The Coalition government "wants to be the cheerleader" for Britain’s creative industries, Culture minister Ed Vaizey has said.
Vaizey made his remarks at a NESTA-organised London gathering that was packed with numerous game developers and investors who are interested in backing them.
He said the UK games studios “have the talent, have the brains, and need access to finance and funding”.
This was the credo of the whole NESTA event this morning, which brought together venture capitalists – many with experience and success in games – and independent developers in the booming social and mobile spaces.
The likes of David Gardner (London Venture Partners) sat in a crowd of developers such as Charles Cecil and John Hare, and the consensus in the room was that investors and developers were, at least until today, not rubbing shoulders enough.
Industry veteran Ian Livingstone said it is the responsibility of both developers and investors to establish communication. He said investors should be hungrier in finding the most promising developers to back, and game creators needed to shout louder about their products.
"Investors have not made an effort to understand what we do as an industry," he said.
Ben Holmes of Index Ventures – the company that has backed the likes of PlayFish and Mind Candy – said there was ripe opportunity for studios to wn funding.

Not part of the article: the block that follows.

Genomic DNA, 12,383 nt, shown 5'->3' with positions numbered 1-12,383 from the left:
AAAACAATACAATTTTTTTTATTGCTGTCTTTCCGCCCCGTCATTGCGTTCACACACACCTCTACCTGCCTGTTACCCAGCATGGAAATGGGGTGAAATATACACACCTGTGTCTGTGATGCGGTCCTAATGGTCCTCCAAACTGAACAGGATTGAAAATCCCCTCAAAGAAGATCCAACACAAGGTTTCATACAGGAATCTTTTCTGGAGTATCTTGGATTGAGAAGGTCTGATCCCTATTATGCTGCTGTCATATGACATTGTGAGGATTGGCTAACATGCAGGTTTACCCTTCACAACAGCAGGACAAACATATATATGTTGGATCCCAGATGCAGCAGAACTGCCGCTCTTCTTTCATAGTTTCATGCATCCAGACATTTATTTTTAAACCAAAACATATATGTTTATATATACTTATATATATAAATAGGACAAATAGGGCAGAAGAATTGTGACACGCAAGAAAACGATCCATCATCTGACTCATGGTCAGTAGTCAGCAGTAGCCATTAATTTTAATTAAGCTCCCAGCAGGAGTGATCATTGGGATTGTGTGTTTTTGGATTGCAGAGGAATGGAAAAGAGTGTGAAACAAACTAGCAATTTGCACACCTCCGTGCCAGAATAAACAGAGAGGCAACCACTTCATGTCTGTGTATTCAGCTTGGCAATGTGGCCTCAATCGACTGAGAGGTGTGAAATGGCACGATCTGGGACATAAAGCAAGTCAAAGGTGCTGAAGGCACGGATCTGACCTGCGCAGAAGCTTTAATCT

"We’re not looking for reasons to turn down investments," he said, "we’re looking for reasons to do them."
Vaizey said that government support in helping studios find finance was growing.
“Next week we’ll be publishing research on the risk profile of the creative industries,” he said, before branding the Shoreditch-based ‘Tech City’ a “wild success”.
Tech City – pitched as London’s answer to Silicon Valley – has got Britain noticed again, Vaizey said.
Livingstone said the potential for the new generation of UK games developers is huge.
“How are we going to build the Zynga’s of the UK? We need a better relationship between developers and investors.”
Livingstone himself has business interests in the social games space.
“What do I look for when meeting with developers who want investment? I ask, is the concept elegant, is it simple is it scalable?
“But the main thing I look for is the people behind the product. I’m an investor in people.”
With the first half of the event concluded, developers and investors were directed to private booths, where far more interesting – and of course private – discussions took place.